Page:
Papers, Please: Britons Travelling Abroad Must Carry Lockdown Exemption Form or Be Fined £200

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From Monday, Britons travelling overseas will have to fill out a government form explaining why they are exempt from coronavirus lockdown restrictions and can leave the country. They must present the declaration for inspection when required, and if unable to could be fined £200.

It is currently illegal to travel abroad for holidays or non-essential purposes, and likely until at least May 17th.

Home Secretary Priti Patel announced on January 27th the introduction of the declaration form, and the measures will come into force on Monday, March 8th. Britain’s Department of Transport said on Friday that airline carriers will be checking the forms either at check-in or the departure gate, according to Sky News, and that those without the form or a valid reason listed on it could be denied leave to depart.

The three-page declaration form for international travel, found on the government website, states that “you must complete this form to confirm that you are outside of your home to travel abroad for a legally permitted reason.”

“Legally permitted reasons” for travelling overseas include work, volunteering or educational purposes, medical reasons, on compassionate grounds, and weddings, funerals, and other similar events.

Those exempt from filling out the forms for work purposes include bus drivers, aircraft pilots and crew, and those undertaking border security duties.

The form explains that “you may be required to present this declaration and asked for any evidence to support your reason for travel at your port of departure”, instructing would-be travellers to keep the form with them as “police may ask to see”.

The declaration also warns that giving “false or misleading information” could result in being issued a fine, an order to return home, or even arrest.

A Department for Transport spokeswoman told the Daily Mail that “officers will be conducting spot checks and have the power to ask travellers to produce a completed form,” adding: “It will be an offence to fail to produce a completed form and individuals could face a £200 fine.”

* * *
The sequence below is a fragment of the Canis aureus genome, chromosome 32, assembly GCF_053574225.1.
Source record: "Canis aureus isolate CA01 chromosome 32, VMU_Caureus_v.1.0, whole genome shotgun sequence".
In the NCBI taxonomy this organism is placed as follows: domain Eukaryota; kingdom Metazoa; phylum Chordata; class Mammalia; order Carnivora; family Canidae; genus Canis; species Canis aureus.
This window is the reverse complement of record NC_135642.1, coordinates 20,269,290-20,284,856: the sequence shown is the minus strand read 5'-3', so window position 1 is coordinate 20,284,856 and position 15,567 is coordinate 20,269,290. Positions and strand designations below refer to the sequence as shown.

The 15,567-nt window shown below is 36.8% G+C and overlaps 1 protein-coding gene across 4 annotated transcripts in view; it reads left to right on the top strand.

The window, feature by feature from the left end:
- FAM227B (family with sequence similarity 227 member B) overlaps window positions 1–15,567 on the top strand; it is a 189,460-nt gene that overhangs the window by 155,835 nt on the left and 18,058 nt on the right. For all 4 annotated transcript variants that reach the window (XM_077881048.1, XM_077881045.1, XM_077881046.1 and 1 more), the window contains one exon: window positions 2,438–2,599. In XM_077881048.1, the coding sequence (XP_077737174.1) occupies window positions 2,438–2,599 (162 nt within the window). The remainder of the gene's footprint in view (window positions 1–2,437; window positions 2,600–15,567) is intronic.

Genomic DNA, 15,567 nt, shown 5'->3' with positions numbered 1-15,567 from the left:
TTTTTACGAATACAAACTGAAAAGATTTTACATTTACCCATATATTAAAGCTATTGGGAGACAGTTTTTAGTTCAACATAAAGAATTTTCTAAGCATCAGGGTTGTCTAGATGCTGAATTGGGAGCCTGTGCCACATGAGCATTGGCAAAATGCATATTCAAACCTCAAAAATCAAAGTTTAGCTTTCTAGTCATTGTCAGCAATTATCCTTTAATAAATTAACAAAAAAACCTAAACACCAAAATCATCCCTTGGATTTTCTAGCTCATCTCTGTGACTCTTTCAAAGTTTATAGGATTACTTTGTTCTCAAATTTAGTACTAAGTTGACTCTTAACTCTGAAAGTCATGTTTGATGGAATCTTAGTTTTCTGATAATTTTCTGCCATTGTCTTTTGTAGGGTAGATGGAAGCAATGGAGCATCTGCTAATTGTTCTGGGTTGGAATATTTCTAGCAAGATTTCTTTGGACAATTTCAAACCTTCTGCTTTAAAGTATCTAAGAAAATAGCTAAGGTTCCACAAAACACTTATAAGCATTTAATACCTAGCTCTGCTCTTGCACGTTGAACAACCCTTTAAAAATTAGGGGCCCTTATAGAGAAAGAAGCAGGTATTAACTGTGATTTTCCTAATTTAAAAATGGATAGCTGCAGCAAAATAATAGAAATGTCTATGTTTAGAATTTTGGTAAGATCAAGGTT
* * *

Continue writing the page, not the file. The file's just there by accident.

The British government has already put 33 countries on a red list, meaning that travellers from those nations must be quarantined for ten days in a hotel room — something it steadfastly refused to do in the early stages of the pandemic.

Whether coming from a red list nation or not, all travellers coming to Britain must prove a negative coronavirus test no more than 72 hours before entry. If not coming from a red-list country, they must still self-isolate at home or a hotel for ten days, and take two coronavirus tests on days two and eight after arrival.

Other governments have also been working on covid-related documentation for international travel, specifically the ‘vaccine passport’, which proves vaccination against the Chinese virus.

The President of the European Commission, Ursula von der Leyen, announced on Monday that it was working on producing a vaccine passport, dubbing it the “Digital Green Pass”, which the Eurocrat said would “gradually enable [EU citizens] to move safely in the European Union or abroad – for work or tourism”.

Number 10 Downing Street indicated that it was talking with the EU about the vaccine passports, with a spokesman saying, according to The Telegraph: “We have said that we are looking at the issue of vaccine passports. As you can expect, DfT (the Department for Transport) will work and do speak to countries across the world in terms of how they may look to introduce passports.”

“Of course you can expect us to speak to the EU and other countries on how they may implement any similar sorts of policies,” he added.

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